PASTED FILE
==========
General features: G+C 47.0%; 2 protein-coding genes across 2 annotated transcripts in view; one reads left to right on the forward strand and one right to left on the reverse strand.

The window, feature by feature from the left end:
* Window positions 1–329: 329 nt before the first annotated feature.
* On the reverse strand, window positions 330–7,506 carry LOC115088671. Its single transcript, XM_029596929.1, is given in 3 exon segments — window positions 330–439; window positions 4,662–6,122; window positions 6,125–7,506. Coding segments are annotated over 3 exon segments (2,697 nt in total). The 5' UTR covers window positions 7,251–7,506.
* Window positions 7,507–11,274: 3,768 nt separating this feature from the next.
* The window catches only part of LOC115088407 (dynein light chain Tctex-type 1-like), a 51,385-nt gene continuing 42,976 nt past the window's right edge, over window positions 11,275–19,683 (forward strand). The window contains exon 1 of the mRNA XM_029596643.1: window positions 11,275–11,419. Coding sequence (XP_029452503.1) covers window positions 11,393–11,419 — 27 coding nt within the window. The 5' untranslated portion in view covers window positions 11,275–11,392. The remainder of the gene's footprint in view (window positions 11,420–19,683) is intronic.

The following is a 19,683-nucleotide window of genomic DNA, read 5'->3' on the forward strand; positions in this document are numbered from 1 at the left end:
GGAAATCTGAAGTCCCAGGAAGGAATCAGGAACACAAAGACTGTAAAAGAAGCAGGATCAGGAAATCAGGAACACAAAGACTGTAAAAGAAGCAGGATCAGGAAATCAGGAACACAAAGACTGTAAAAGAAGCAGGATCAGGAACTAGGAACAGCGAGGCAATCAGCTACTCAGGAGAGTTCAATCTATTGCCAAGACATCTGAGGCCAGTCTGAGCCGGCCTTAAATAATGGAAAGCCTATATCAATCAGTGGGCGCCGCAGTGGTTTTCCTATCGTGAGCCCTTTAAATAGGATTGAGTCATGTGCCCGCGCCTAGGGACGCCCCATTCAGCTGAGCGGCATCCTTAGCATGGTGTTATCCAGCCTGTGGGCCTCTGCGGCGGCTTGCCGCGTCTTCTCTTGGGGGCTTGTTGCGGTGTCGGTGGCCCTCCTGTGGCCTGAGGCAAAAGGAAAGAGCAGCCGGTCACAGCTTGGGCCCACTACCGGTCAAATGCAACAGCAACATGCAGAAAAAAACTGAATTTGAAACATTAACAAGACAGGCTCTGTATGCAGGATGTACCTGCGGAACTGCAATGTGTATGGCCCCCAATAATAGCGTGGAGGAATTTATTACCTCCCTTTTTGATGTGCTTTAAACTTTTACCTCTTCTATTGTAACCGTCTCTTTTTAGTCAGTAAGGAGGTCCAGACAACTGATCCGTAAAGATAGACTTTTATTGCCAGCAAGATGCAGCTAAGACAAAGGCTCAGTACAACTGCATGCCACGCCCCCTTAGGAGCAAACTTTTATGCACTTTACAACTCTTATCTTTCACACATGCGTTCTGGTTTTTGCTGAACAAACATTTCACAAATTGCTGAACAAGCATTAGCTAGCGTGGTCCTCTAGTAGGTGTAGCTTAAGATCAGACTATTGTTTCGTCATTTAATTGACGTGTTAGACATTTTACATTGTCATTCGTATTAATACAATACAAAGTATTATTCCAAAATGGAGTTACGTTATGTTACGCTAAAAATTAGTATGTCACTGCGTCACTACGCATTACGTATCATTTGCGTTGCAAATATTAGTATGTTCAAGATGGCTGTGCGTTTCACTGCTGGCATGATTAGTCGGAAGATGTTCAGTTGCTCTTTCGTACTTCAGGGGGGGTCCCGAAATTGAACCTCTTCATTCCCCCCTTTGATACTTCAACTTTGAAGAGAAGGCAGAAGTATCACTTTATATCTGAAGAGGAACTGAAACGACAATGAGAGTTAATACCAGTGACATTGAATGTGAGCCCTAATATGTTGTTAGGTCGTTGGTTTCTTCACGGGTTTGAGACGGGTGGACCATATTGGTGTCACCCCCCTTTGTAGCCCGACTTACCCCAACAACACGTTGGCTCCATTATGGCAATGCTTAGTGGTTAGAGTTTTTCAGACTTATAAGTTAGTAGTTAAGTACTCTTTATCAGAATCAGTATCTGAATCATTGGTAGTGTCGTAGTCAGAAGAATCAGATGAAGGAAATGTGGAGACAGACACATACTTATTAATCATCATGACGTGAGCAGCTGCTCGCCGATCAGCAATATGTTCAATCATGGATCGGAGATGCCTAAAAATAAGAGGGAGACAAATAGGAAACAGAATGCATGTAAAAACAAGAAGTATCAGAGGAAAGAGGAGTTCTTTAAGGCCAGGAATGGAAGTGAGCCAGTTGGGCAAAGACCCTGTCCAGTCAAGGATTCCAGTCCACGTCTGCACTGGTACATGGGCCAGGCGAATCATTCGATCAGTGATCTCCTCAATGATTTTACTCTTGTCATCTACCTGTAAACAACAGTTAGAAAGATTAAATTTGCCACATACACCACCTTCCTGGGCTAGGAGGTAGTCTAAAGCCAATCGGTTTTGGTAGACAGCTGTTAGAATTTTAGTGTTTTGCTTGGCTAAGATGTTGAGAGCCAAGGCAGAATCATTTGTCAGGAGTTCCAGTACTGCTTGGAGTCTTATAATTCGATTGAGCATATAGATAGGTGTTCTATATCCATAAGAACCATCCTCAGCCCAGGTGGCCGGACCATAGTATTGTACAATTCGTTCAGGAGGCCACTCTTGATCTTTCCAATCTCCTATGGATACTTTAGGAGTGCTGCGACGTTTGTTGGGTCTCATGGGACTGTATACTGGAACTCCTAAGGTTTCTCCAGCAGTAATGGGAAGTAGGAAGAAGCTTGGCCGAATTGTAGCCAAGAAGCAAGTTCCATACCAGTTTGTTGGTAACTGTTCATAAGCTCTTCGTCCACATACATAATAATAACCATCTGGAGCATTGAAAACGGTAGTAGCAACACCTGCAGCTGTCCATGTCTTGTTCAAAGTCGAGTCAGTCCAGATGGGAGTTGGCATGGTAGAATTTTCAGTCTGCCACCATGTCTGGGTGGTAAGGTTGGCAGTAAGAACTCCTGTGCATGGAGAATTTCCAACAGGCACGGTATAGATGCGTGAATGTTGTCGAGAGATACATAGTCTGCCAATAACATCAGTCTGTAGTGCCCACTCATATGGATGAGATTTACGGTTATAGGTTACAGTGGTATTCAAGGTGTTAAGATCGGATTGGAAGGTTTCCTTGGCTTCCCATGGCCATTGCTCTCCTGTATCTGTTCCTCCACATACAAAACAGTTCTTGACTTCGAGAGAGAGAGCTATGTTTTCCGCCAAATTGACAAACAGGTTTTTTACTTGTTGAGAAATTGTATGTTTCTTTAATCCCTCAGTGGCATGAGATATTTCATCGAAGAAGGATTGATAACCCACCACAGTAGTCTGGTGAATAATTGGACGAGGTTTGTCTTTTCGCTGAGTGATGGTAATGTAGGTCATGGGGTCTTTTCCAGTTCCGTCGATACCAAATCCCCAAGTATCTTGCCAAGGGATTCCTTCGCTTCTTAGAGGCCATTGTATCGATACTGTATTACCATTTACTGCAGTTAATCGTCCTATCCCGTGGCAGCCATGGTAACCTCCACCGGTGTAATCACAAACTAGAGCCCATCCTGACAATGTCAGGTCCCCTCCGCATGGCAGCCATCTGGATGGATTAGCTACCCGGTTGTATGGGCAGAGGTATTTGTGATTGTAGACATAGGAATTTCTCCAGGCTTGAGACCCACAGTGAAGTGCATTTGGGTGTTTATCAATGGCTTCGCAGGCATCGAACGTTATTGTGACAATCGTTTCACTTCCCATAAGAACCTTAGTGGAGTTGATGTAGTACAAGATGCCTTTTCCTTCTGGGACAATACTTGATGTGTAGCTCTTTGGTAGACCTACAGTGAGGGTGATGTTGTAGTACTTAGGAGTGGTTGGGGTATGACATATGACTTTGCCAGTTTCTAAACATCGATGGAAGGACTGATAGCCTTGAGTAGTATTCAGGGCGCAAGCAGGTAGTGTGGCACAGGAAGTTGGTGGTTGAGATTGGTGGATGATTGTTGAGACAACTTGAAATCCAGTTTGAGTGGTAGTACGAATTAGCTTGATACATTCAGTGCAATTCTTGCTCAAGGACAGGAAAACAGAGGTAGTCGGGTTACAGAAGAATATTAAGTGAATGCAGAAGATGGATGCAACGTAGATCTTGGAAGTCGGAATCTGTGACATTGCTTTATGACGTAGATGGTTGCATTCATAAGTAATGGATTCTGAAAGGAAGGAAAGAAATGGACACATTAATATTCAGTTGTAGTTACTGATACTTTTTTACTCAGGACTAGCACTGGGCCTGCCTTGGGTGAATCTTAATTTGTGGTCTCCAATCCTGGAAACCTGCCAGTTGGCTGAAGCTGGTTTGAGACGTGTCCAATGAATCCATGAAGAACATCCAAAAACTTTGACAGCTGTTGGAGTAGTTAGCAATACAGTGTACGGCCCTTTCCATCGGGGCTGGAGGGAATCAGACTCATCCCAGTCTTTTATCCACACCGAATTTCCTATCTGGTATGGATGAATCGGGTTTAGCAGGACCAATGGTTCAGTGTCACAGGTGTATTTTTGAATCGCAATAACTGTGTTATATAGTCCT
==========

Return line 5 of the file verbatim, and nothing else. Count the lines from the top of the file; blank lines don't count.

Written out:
* Window positions 7,507–11,274: 3,768 nt separating this feature from the next.